Acute effects of lead, steel, tungsten-iron, and tungsten-polymer shot administered to game-farm mallards

M. E. Kelly, S. D. Fitzgerald, R. J. Aulerich, R. J. Balander, D. C. Powell, R. L. Stickle, W. Stevens, C. Cray, R. J. Tempelman, S. J. Bursian

Research output: Contribution to journalArticlepeer-review

18 Scopus citations


Sixteen-bird groups (sexes equal) of adult mallards (Anas platyrhynchos) were orally dosed with eight #4 steel shot, eight #4 lead shot, eight BB-size tungsten-iron shot, eight BB-size tungsten-polymer shot, or were sham-dosed and maintained for 30 days (16 January 1996 to 15 February 1996). Half of the lead-dosed ducks (five males, three females) died during the study, whereas no ducks died in the other dosage groups. For lead-dosed ducks, hematocrit and hemoglobin concentration were decreased on day 15 of the trial, but not on day 30. Delta aminolevulinic acid dehydratase activity in lead-dosed ducks was lower when compared to steel-dosed ducks only. Plasma activities of selected enzymes were elevated in lead-dosed ducks when compared to enzyme activities of ducks in the other groups. For lead-dosed ducks, relative heart, liver, and kidney weights increased in comparison to relative weights of those organs of ducks in other groups. Histology of tissues indicated that renal nephrosis accompanied by biliary stasis was present in the eight lead-dosed ducks that died. For the eight lead-dosed ducks that survived, six had mild to severe biliary stasis. Mild biliary stasis was noted in five tungsten-iron dosed ducks and three tungsten-polymer dosed ducks. Amounts of lead in the femur, liver, and kidneys were higher in lead-dosed ducks than in ducks of the other four groups. Small amounts of tungsten were detected in the femur and kidneys of two tungsten-polymer dosed ducks. Higher concentrations of tungsten were detected in the femur, liver, and kidneys of all tungsten-iron dosed ducks. The rate of shot erosion was highest (80%) for the tungsten-polymer shot, followed by tungsten-iron (55%), lead (50%), and steel shot (33%). Results indicated that tungsten-iron or tungsten-polymer shot (8 shot/duck) orally administered to mallards did not adversely affect them during a 30-day trial.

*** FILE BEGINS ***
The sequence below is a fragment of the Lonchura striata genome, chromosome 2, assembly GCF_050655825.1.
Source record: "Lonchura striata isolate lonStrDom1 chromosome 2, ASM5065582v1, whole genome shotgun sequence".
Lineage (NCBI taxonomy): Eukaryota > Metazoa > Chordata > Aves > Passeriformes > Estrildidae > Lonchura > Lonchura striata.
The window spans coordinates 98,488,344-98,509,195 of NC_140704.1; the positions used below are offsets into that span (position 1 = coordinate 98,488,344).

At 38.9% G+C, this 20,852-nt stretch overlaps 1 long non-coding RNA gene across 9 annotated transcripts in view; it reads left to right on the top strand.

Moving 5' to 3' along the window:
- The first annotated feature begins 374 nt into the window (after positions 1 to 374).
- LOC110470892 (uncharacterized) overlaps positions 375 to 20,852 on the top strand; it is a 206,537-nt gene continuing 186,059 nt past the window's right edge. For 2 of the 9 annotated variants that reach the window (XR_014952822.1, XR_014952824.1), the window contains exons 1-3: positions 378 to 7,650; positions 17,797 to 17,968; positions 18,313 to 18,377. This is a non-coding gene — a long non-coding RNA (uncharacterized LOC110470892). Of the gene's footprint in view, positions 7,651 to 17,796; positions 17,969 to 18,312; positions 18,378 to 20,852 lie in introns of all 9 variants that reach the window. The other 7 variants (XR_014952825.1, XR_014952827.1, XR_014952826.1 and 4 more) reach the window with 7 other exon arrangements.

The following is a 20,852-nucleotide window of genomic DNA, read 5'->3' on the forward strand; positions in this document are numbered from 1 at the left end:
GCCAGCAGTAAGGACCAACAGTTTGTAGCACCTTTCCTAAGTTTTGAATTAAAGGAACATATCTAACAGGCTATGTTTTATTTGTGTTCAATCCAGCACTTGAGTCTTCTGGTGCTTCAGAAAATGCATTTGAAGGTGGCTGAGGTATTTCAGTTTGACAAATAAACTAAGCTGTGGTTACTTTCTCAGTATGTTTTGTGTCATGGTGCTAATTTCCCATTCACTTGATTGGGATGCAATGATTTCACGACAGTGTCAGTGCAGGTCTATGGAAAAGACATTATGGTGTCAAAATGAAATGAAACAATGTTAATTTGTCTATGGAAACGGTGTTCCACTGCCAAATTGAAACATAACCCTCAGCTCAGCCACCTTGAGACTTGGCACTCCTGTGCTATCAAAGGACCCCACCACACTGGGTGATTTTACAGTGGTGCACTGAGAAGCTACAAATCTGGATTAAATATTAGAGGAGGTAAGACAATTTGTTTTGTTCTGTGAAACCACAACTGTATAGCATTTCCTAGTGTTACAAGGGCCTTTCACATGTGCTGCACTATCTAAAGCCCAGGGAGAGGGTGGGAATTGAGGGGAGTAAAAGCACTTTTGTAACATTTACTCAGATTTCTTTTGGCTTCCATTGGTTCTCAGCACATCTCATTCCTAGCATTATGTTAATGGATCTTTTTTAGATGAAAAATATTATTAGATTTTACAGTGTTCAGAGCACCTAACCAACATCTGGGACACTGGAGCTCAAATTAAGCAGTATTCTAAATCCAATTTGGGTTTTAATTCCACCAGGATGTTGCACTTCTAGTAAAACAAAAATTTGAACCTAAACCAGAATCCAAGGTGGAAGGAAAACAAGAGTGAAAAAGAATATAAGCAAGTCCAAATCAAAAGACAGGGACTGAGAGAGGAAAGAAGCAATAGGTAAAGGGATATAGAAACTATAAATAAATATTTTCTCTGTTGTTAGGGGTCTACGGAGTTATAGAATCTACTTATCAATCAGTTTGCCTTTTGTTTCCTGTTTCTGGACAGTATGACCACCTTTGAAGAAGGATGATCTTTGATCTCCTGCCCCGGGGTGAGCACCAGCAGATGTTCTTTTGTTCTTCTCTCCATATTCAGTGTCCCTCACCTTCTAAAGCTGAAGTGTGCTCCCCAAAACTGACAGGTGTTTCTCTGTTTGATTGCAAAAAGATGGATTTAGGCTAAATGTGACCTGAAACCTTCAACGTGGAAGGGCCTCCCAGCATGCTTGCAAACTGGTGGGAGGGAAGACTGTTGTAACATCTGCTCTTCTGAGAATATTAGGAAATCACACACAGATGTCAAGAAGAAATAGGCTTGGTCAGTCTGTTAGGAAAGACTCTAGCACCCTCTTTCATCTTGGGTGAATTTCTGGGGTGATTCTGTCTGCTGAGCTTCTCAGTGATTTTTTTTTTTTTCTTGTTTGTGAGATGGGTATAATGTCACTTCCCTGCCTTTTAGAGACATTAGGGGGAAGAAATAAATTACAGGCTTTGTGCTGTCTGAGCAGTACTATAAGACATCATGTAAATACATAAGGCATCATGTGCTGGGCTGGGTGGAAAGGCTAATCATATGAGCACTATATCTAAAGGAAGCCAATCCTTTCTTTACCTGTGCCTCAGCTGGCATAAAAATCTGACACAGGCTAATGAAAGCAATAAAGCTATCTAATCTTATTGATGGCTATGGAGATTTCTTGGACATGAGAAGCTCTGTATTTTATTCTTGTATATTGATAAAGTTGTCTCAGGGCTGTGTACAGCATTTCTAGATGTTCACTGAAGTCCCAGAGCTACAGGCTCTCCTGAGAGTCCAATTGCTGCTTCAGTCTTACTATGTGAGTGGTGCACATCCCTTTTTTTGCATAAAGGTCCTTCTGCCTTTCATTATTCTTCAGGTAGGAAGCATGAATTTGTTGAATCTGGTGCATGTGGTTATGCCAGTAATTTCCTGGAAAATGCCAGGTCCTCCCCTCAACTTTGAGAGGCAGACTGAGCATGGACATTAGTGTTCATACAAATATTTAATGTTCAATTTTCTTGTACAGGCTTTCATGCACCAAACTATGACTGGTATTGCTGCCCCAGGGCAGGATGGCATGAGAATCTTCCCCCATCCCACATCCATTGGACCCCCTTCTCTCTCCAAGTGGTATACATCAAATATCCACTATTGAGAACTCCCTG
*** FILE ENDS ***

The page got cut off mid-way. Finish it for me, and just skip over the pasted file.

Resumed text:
Original languageEnglish (US)
Pages (from-to)673-687
Number of pages15
JournalJournal of wildlife diseases
Issue number4
StatePublished - Oct 1998


  • Anas platyrhynchos
  • Lead shot
  • Mallard
  • Steel shot
  • Toxicity
  • Tungsten-iron shot
  • Tungsten-polymer shot

ASJC Scopus subject areas

  • veterinary(all)


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